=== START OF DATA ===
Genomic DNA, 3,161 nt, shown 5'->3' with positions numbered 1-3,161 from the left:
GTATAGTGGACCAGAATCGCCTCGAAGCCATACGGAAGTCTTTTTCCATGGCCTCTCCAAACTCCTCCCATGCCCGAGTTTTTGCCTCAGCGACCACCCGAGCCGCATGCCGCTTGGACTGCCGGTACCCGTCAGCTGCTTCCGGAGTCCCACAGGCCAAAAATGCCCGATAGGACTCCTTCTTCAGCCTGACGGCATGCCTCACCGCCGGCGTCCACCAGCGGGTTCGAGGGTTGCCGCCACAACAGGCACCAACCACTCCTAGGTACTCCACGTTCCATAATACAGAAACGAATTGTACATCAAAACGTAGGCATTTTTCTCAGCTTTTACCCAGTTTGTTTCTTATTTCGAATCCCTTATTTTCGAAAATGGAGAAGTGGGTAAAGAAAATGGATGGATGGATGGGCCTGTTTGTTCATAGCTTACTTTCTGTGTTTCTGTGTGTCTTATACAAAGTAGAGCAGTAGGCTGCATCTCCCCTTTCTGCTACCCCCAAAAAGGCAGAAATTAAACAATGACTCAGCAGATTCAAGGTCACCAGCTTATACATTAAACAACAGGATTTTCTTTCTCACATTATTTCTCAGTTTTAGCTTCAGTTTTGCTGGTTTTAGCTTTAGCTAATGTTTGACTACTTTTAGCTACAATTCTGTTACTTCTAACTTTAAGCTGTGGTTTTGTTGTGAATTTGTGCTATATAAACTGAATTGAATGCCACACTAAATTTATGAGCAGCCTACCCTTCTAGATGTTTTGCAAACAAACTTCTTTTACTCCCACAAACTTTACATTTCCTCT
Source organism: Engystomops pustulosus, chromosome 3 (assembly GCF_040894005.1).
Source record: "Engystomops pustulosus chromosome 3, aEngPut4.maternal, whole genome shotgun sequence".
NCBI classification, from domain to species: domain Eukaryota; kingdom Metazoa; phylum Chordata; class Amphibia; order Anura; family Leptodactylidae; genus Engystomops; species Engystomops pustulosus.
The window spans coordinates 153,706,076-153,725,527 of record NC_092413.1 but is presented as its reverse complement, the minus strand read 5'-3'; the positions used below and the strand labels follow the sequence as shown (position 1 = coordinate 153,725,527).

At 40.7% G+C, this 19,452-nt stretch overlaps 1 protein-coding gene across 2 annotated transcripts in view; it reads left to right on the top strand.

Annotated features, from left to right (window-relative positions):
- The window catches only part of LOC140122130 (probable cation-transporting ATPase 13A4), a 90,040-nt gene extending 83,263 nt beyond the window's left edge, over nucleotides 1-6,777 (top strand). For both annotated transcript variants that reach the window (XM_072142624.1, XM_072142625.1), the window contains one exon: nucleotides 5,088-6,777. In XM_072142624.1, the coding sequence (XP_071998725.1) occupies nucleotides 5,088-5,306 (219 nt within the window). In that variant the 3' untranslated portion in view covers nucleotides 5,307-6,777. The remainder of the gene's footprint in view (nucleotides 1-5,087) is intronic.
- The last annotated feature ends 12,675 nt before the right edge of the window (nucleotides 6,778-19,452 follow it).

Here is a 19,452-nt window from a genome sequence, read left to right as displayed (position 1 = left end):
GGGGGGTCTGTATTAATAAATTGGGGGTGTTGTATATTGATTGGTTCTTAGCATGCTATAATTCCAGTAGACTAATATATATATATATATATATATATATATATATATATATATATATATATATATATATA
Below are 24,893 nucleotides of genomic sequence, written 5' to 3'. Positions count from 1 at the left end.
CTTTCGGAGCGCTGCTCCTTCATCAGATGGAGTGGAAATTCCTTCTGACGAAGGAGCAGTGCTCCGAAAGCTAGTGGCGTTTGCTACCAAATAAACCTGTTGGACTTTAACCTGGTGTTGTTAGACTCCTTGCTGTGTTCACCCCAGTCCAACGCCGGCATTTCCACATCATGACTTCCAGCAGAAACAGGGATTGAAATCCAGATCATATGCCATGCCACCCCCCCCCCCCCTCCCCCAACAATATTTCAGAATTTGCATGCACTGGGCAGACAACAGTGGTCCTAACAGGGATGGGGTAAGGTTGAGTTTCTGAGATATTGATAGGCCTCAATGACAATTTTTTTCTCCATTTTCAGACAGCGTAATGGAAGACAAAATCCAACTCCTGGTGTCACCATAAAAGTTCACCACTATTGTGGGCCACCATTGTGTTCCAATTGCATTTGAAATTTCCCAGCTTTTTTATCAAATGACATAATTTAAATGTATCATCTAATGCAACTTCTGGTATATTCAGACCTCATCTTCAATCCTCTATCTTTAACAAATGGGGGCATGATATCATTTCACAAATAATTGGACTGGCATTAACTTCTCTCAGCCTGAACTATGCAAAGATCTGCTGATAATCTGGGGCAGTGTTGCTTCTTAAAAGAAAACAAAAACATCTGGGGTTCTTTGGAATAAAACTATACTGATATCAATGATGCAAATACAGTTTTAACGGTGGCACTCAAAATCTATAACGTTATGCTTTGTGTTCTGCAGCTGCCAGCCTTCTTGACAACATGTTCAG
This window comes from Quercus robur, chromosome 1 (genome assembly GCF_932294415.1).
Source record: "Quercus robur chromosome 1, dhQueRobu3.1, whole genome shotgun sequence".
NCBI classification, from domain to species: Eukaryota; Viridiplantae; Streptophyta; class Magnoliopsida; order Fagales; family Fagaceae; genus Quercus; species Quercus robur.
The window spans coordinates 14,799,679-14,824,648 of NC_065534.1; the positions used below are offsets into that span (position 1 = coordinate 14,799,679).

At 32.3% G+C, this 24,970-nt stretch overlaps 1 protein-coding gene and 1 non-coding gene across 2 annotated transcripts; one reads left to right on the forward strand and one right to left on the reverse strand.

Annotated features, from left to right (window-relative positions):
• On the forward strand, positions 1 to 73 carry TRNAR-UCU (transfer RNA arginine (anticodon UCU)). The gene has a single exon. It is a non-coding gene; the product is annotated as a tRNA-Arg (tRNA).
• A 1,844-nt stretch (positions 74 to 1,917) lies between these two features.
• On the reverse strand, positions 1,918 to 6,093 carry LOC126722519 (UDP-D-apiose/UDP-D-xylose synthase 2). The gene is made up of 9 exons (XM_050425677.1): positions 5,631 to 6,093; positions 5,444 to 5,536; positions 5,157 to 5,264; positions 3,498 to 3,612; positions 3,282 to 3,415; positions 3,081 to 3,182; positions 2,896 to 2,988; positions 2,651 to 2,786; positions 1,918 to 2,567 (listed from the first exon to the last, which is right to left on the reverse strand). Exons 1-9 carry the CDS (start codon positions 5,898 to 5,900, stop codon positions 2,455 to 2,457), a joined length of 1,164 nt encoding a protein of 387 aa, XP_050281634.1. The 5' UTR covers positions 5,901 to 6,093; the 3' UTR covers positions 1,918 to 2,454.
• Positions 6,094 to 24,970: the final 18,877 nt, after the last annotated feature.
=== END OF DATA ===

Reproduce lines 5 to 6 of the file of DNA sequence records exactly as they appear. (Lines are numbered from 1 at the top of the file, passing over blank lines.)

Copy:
NCBI classification, from domain to species: domain Eukaryota; kingdom Metazoa; phylum Chordata; class Amphibia; order Anura; family Leptodactylidae; genus Engystomops; species Engystomops pustulosus.
The window spans coordinates 153,706,076-153,725,527 of record NC_092413.1 but is presented as its reverse complement, the minus strand read 5'-3'; the positions used below and the strand labels follow the sequence as shown (position 1 = coordinate 153,725,527).